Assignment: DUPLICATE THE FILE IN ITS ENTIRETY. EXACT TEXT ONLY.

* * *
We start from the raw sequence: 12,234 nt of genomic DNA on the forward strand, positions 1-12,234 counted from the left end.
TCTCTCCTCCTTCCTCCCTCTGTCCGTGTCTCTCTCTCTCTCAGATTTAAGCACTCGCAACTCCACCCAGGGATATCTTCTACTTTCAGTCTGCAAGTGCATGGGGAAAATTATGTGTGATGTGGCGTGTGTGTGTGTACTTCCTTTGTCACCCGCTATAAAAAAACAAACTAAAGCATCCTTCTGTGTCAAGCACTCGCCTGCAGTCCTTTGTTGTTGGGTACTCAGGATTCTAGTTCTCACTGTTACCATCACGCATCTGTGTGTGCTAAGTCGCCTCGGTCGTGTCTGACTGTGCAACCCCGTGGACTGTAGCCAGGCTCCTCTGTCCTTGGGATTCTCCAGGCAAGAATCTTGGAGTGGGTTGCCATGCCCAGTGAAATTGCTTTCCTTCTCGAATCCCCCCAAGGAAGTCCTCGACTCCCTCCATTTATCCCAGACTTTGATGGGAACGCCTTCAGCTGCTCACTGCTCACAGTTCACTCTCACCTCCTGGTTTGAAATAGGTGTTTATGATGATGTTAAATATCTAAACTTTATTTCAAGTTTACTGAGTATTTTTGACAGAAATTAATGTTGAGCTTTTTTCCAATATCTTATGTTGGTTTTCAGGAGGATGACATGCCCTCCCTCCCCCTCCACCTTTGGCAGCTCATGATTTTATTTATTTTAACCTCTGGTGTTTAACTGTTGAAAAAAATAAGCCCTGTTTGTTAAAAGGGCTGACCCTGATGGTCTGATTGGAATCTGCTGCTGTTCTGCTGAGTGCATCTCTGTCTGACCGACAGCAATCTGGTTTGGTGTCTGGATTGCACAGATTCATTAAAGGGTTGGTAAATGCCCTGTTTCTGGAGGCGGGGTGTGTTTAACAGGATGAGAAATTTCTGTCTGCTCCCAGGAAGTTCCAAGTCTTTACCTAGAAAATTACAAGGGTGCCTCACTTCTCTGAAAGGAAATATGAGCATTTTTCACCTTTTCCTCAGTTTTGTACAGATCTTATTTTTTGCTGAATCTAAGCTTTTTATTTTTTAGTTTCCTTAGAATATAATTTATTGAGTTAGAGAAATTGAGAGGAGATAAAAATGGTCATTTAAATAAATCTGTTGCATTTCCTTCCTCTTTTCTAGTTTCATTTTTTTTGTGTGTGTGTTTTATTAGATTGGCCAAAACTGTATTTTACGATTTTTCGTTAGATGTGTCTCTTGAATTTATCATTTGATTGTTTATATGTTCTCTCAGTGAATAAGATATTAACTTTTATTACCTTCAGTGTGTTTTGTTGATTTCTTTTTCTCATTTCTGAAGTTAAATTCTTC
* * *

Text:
We start from the raw sequence: 12,234 nt of genomic DNA on the forward strand, positions 1-12,234 counted from the left end.
TCTCTCCTCCTTCCTCCCTCTGTCCGTGTCTCTCTCTCTCTCAGATTTAAGCACTCGCAACTCCACCCAGGGATATCTTCTACTTTCAGTCTGCAAGTGCATGGGGAAAATTATGTGTGATGTGGCGTGTGTGTGTGTACTTCCTTTGTCACCCGCTATAAAAAAACAAACTAAAGCATCCTTCTGTGTCAAGCACTCGCCTGCAGTCCTTTGTTGTTGGGTACTCAGGATTCTAGTTCTCACTGTTACCATCACGCATCTGTGTGTGCTAAGTCGCCTCGGTCGTGTCTGACTGTGCAACCCCGTGGACTGTAGCCAGGCTCCTCTGTCCTTGGGATTCTCCAGGCAAGAATCTTGGAGTGGGTTGCCATGCCCAGTGAAATTGCTTTCCTTCTCGAATCCCCCCAAGGAAGTCCTCGACTCCCTCCATTTATCCCAGACTTTGATGGGAACGCCTTCAGCTGCTCACTGCTCACAGTTCACTCTCACCTCCTGGTTTGAAATAGGTGTTTATGATGATGTTAAATATCTAAACTTTATTTCAAGTTTACTGAGTATTTTTGACAGAAATTAATGTTGAGCTTTTTTCCAATATCTTATGTTGGTTTTCAGGAGGATGACATGCCCTCCCTCCCCCTCCACCTTTGGCAGCTCATGATTTTATTTATTTTAACCTCTGGTGTTTAACTGTTGAAAAAAATAAGCCCTGTTTGTTAAAAGGGCTGACCCTGATGGTCTGATTGGAATCTGCTGCTGTTCTGCTGAGTGCATCTCTGTCTGACCGACAGCAATCTGGTTTGGTGTCTGGATTGCACAGATTCATTAAAGGGTTGGTAAATGCCCTGTTTCTGGAGGCGGGGTGTGTTTAACAGGATGAGAAATTTCTGTCTGCTCCCAGGAAGTTCCAAGTCTTTACCTAGAAAATTACAAGGGTGCCTCACTTCTCTGAAAGGAAATATGAGCATTTTTCACCTTTTCCTCAGTTTTGTACAGATCTTATTTTTTGCTGAATCTAAGCTTTTTATTTTTTAGTTTCCTTAGAATATAATTTATTGAGTTAGAGAAATTGAGAGGAGATAAAAATGGTCATTTAAATAAATCTGTTGCATTTCCTTCCTCTTTTCTAGTTTCATTTTTTTTGTGTGTGTGTTTTATTAGATTGGCCAAAACTGTATTTTACGATTTTTCGTTAGATGTGTCTCTTGAATTTATCATTTGATTGTTTATATGTTCTCTCAGTGAATAAGATATTAACTTTTATTACCTTCAGTGTGTTTTGTTGATTTCTTTTTCTCATTTCTGAAGTTAAATTCTTC